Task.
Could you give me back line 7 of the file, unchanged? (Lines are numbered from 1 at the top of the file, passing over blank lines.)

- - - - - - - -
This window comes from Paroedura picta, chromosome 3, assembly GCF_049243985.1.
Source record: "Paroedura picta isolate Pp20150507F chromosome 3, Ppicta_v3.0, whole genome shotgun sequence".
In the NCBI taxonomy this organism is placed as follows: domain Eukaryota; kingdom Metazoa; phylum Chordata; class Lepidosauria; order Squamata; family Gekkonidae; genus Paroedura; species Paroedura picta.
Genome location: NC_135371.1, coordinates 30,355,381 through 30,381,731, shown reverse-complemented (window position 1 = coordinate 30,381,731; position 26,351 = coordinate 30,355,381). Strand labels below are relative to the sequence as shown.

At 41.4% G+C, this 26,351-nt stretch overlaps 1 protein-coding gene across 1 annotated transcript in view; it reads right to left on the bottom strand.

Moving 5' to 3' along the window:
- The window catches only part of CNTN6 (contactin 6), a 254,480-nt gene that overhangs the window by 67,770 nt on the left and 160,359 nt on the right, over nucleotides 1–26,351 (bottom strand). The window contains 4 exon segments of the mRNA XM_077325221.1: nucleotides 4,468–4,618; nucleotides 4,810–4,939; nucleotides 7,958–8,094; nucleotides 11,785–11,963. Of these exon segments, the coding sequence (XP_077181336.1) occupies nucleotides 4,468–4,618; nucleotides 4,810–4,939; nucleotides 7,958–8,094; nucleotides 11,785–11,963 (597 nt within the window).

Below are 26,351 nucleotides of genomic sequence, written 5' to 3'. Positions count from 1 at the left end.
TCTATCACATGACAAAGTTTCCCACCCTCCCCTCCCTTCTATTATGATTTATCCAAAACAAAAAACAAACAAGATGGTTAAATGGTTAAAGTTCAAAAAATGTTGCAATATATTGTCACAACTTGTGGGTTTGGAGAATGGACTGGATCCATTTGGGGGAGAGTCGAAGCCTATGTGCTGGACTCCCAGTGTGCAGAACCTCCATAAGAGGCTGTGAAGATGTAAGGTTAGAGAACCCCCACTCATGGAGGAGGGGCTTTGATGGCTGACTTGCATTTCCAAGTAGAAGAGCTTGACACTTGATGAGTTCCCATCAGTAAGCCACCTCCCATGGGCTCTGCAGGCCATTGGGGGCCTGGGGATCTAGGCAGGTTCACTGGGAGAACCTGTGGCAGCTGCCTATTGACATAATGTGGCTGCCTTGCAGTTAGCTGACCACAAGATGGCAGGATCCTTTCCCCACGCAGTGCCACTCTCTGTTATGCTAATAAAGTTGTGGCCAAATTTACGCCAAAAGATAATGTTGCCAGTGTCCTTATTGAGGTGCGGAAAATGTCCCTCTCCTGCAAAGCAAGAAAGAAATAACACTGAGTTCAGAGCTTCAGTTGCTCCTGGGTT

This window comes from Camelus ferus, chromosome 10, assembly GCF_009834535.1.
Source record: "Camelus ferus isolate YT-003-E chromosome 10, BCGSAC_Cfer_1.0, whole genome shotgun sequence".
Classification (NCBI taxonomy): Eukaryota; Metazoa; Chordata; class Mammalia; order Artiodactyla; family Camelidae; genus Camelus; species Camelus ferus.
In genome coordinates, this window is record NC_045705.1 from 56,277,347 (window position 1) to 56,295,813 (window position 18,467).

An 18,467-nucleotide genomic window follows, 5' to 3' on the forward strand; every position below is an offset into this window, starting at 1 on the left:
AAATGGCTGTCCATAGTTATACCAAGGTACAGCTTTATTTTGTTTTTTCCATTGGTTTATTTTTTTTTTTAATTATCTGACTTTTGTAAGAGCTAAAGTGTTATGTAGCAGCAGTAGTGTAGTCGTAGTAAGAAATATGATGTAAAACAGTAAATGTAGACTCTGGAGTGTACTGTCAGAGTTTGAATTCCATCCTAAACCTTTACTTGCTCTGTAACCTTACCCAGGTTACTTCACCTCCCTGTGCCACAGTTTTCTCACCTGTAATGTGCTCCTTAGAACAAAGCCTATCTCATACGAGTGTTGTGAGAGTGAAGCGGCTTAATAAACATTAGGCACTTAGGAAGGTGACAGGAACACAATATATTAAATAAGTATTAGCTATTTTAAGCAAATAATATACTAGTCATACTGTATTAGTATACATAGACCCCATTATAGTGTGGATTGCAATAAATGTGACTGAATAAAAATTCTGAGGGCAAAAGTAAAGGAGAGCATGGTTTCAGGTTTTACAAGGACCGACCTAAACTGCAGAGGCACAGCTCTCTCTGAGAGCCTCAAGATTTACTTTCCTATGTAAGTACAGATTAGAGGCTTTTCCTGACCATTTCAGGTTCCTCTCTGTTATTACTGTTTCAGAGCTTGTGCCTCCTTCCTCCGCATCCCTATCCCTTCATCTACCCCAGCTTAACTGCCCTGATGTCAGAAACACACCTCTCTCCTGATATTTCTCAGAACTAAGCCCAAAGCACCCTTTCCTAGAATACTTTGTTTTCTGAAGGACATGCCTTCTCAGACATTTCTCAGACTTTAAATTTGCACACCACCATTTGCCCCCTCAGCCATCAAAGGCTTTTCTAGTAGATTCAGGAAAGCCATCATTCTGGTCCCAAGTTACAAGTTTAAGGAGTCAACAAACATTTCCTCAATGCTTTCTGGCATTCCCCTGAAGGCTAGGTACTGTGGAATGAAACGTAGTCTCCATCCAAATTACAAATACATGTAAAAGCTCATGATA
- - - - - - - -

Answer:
- The window catches only part of CNTN6 (contactin 6), a 254,480-nt gene that overhangs the window by 67,770 nt on the left and 160,359 nt on the right, over nucleotides 1–26,351 (bottom strand). The window contains 4 exon segments of the mRNA XM_077325221.1: nucleotides 4,468–4,618; nucleotides 4,810–4,939; nucleotides 7,958–8,094; nucleotides 11,785–11,963. Of these exon segments, the coding sequence (XP_077181336.1) occupies nucleotides 4,468–4,618; nucleotides 4,810–4,939; nucleotides 7,958–8,094; nucleotides 11,785–11,963 (597 nt within the window).